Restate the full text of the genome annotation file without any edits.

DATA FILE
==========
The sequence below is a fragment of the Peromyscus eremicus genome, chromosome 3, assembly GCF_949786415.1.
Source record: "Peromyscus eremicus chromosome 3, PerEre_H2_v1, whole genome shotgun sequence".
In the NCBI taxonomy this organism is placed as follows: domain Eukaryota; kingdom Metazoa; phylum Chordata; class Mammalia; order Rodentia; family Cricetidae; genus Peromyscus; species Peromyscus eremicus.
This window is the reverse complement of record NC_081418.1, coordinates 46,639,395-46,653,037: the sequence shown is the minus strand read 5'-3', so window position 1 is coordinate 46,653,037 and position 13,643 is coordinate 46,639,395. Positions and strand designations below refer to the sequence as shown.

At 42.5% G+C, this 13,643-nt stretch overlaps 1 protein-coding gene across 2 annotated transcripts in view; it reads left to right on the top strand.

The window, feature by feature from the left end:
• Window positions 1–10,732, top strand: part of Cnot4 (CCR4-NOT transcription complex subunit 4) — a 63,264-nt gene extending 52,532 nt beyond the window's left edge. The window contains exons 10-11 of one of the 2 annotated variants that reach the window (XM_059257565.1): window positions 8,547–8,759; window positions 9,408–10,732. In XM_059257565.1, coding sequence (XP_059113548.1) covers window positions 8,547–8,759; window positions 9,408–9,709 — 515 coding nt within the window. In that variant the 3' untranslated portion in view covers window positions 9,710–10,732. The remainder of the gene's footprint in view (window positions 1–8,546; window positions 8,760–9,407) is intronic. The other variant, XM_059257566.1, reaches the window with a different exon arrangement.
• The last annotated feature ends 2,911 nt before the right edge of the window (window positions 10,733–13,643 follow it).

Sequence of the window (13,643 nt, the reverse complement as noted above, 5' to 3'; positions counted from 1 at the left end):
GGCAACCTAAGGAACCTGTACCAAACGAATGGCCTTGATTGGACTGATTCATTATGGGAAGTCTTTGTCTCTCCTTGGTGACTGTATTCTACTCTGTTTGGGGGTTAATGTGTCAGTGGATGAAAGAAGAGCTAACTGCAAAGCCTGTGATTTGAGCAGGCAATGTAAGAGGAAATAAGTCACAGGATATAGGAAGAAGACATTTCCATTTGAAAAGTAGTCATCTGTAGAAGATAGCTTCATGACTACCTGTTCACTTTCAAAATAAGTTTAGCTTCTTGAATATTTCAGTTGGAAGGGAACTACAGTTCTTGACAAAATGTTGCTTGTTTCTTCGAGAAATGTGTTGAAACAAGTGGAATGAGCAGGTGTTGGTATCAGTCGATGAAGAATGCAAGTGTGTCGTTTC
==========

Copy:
The sequence below is a fragment of the Peromyscus eremicus genome, chromosome 3, assembly GCF_949786415.1.
Source record: "Peromyscus eremicus chromosome 3, PerEre_H2_v1, whole genome shotgun sequence".
In the NCBI taxonomy this organism is placed as follows: domain Eukaryota; kingdom Metazoa; phylum Chordata; class Mammalia; order Rodentia; family Cricetidae; genus Peromyscus; species Peromyscus eremicus.
This window is the reverse complement of record NC_081418.1, coordinates 46,639,395-46,653,037: the sequence shown is the minus strand read 5'-3', so window position 1 is coordinate 46,653,037 and position 13,643 is coordinate 46,639,395. Positions and strand designations below refer to the sequence as shown.

At 42.5% G+C, this 13,643-nt stretch overlaps 1 protein-coding gene across 2 annotated transcripts in view; it reads left to right on the top strand.

The window, feature by feature from the left end:
• Window positions 1–10,732, top strand: part of Cnot4 (CCR4-NOT transcription complex subunit 4) — a 63,264-nt gene extending 52,532 nt beyond the window's left edge. The window contains exons 10-11 of one of the 2 annotated variants that reach the window (XM_059257565.1): window positions 8,547–8,759; window positions 9,408–10,732. In XM_059257565.1, coding sequence (XP_059113548.1) covers window positions 8,547–8,759; window positions 9,408–9,709 — 515 coding nt within the window. In that variant the 3' untranslated portion in view covers window positions 9,710–10,732. The remainder of the gene's footprint in view (window positions 1–8,546; window positions 8,760–9,407) is intronic. The other variant, XM_059257566.1, reaches the window with a different exon arrangement.
• The last annotated feature ends 2,911 nt before the right edge of the window (window positions 10,733–13,643 follow it).

Sequence of the window (13,643 nt, the reverse complement as noted above, 5' to 3'; positions counted from 1 at the left end):
GGCAACCTAAGGAACCTGTACCAAACGAATGGCCTTGATTGGACTGATTCATTATGGGAAGTCTTTGTCTCTCCTTGGTGACTGTATTCTACTCTGTTTGGGGGTTAATGTGTCAGTGGATGAAAGAAGAGCTAACTGCAAAGCCTGTGATTTGAGCAGGCAATGTAAGAGGAAATAAGTCACAGGATATAGGAAGAAGACATTTCCATTTGAAAAGTAGTCATCTGTAGAAGATAGCTTCATGACTACCTGTTCACTTTCAAAATAAGTTTAGCTTCTTGAATATTTCAGTTGGAAGGGAACTACAGTTCTTGACAAAATGTTGCTTGTTTCTTCGAGAAATGTGTTGAAACAAGTGGAATGAGCAGGTGTTGGTATCAGTCGATGAAGAATGCAAGTGTGTCGTTTC